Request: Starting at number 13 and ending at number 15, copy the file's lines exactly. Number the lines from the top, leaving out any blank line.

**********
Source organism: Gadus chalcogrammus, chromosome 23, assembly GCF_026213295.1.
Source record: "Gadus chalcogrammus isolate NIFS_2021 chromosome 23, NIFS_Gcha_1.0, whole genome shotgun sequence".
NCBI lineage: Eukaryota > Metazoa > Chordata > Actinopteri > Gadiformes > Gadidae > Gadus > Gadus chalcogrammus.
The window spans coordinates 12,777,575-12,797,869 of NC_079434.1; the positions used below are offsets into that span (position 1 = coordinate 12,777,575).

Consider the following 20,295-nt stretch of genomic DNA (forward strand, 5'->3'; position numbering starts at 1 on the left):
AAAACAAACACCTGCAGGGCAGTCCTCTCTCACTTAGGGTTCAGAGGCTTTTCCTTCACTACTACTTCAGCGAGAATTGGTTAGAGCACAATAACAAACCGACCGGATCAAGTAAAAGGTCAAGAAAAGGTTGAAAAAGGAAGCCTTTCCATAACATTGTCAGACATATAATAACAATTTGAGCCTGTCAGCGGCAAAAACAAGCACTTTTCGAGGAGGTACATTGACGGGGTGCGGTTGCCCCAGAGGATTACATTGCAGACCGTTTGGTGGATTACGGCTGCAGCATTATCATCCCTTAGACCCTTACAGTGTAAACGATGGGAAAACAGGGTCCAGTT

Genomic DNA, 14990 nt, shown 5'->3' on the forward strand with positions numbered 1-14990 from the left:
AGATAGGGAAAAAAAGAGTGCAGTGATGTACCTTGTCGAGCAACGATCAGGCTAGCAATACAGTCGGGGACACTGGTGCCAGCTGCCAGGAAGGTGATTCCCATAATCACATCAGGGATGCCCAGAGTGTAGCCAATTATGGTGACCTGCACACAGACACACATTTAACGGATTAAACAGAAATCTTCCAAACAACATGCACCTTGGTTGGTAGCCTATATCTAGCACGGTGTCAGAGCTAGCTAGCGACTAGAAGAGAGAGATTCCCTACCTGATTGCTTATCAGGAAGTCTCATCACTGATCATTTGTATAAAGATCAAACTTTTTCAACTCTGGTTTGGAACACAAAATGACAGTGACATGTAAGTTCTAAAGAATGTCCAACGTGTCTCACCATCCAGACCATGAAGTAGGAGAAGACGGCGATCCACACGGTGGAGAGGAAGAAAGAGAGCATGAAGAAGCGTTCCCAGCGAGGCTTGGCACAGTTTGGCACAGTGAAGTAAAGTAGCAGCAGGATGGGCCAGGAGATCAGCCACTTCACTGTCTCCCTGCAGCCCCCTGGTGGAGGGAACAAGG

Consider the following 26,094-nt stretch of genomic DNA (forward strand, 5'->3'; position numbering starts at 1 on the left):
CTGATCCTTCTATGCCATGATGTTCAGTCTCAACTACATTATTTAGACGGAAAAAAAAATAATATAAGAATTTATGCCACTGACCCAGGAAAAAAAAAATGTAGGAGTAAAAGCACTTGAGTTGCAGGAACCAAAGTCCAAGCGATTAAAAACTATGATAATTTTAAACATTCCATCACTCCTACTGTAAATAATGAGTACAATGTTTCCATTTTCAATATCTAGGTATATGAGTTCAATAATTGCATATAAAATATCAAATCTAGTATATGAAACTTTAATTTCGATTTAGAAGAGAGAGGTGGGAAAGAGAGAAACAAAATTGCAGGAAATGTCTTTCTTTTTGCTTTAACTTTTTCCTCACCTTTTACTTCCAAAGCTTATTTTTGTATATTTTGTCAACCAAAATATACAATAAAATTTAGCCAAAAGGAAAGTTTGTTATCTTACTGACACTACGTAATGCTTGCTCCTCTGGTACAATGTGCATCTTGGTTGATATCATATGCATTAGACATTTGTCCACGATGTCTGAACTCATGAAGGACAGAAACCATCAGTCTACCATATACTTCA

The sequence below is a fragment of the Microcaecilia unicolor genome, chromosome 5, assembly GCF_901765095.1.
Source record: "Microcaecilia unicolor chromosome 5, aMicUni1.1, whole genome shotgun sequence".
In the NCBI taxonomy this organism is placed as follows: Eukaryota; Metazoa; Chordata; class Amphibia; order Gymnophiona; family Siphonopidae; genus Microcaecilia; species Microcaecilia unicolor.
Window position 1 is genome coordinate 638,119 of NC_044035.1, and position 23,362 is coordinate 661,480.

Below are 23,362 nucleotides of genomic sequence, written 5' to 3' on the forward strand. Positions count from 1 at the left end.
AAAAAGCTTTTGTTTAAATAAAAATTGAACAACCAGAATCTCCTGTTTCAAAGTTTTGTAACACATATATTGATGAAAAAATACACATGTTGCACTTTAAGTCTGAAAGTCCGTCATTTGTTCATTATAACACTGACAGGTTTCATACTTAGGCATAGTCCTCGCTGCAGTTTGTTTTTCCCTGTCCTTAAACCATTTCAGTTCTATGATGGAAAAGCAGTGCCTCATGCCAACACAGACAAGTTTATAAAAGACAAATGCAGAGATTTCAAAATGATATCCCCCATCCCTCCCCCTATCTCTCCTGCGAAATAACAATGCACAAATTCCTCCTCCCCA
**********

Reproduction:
In the NCBI taxonomy this organism is placed as follows: Eukaryota; Metazoa; Chordata; class Amphibia; order Gymnophiona; family Siphonopidae; genus Microcaecilia; species Microcaecilia unicolor.
Window position 1 is genome coordinate 638,119 of NC_044035.1, and position 23,362 is coordinate 661,480.

Below are 23,362 nucleotides of genomic sequence, written 5' to 3' on the forward strand. Positions count from 1 at the left end.